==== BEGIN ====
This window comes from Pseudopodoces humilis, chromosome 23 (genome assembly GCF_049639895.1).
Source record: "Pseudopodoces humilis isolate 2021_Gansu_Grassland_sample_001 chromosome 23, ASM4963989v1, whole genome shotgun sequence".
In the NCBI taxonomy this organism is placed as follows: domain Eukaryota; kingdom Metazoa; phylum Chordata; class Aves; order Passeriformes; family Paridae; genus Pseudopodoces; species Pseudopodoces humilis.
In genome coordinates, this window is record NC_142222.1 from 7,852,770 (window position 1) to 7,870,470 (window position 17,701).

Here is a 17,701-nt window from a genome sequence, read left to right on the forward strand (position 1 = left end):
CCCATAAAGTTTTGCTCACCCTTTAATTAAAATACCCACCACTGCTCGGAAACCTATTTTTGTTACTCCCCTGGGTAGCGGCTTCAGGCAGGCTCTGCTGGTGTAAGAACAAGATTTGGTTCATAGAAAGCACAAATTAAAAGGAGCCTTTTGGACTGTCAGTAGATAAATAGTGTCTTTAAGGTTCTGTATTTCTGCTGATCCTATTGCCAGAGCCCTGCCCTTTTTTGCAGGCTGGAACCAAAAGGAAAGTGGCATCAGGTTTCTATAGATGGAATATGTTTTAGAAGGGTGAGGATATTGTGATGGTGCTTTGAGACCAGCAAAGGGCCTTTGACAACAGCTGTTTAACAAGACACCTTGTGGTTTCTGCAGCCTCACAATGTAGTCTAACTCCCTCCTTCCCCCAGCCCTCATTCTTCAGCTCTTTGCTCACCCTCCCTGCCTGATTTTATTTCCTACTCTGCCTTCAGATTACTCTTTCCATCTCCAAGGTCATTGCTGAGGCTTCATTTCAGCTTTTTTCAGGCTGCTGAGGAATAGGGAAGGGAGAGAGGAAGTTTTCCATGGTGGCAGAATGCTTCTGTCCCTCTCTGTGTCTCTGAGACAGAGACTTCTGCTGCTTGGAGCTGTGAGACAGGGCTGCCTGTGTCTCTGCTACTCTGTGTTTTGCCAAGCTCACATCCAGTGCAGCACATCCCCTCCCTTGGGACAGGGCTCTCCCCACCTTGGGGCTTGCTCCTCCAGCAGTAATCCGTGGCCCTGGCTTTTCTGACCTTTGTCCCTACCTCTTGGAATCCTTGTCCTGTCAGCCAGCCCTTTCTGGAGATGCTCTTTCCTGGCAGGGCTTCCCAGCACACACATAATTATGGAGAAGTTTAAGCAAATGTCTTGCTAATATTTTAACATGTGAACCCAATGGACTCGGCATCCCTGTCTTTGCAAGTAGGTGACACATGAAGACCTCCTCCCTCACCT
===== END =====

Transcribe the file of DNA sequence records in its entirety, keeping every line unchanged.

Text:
This window comes from Pseudopodoces humilis, chromosome 23 (genome assembly GCF_049639895.1).
Source record: "Pseudopodoces humilis isolate 2021_Gansu_Grassland_sample_001 chromosome 23, ASM4963989v1, whole genome shotgun sequence".
In the NCBI taxonomy this organism is placed as follows: domain Eukaryota; kingdom Metazoa; phylum Chordata; class Aves; order Passeriformes; family Paridae; genus Pseudopodoces; species Pseudopodoces humilis.
In genome coordinates, this window is record NC_142222.1 from 7,852,770 (window position 1) to 7,870,470 (window position 17,701).

Here is a 17,701-nt window from a genome sequence, read left to right on the forward strand (position 1 = left end):
CCCATAAAGTTTTGCTCACCCTTTAATTAAAATACCCACCACTGCTCGGAAACCTATTTTTGTTACTCCCCTGGGTAGCGGCTTCAGGCAGGCTCTGCTGGTGTAAGAACAAGATTTGGTTCATAGAAAGCACAAATTAAAAGGAGCCTTTTGGACTGTCAGTAGATAAATAGTGTCTTTAAGGTTCTGTATTTCTGCTGATCCTATTGCCAGAGCCCTGCCCTTTTTTGCAGGCTGGAACCAAAAGGAAAGTGGCATCAGGTTTCTATAGATGGAATATGTTTTAGAAGGGTGAGGATATTGTGATGGTGCTTTGAGACCAGCAAAGGGCCTTTGACAACAGCTGTTTAACAAGACACCTTGTGGTTTCTGCAGCCTCACAATGTAGTCTAACTCCCTCCTTCCCCCAGCCCTCATTCTTCAGCTCTTTGCTCACCCTCCCTGCCTGATTTTATTTCCTACTCTGCCTTCAGATTACTCTTTCCATCTCCAAGGTCATTGCTGAGGCTTCATTTCAGCTTTTTTCAGGCTGCTGAGGAATAGGGAAGGGAGAGAGGAAGTTTTCCATGGTGGCAGAATGCTTCTGTCCCTCTCTGTGTCTCTGAGACAGAGACTTCTGCTGCTTGGAGCTGTGAGACAGGGCTGCCTGTGTCTCTGCTACTCTGTGTTTTGCCAAGCTCACATCCAGTGCAGCACATCCCCTCCCTTGGGACAGGGCTCTCCCCACCTTGGGGCTTGCTCCTCCAGCAGTAATCCGTGGCCCTGGCTTTTCTGACCTTTGTCCCTACCTCTTGGAATCCTTGTCCTGTCAGCCAGCCCTTTCTGGAGATGCTCTTTCCTGGCAGGGCTTCCCAGCACACACATAATTATGGAGAAGTTTAAGCAAATGTCTTGCTAATATTTTAACATGTGAACCCAATGGACTCGGCATCCCTGTCTTTGCAAGTAGGTGACACATGAAGACCTCCTCCCTCACCT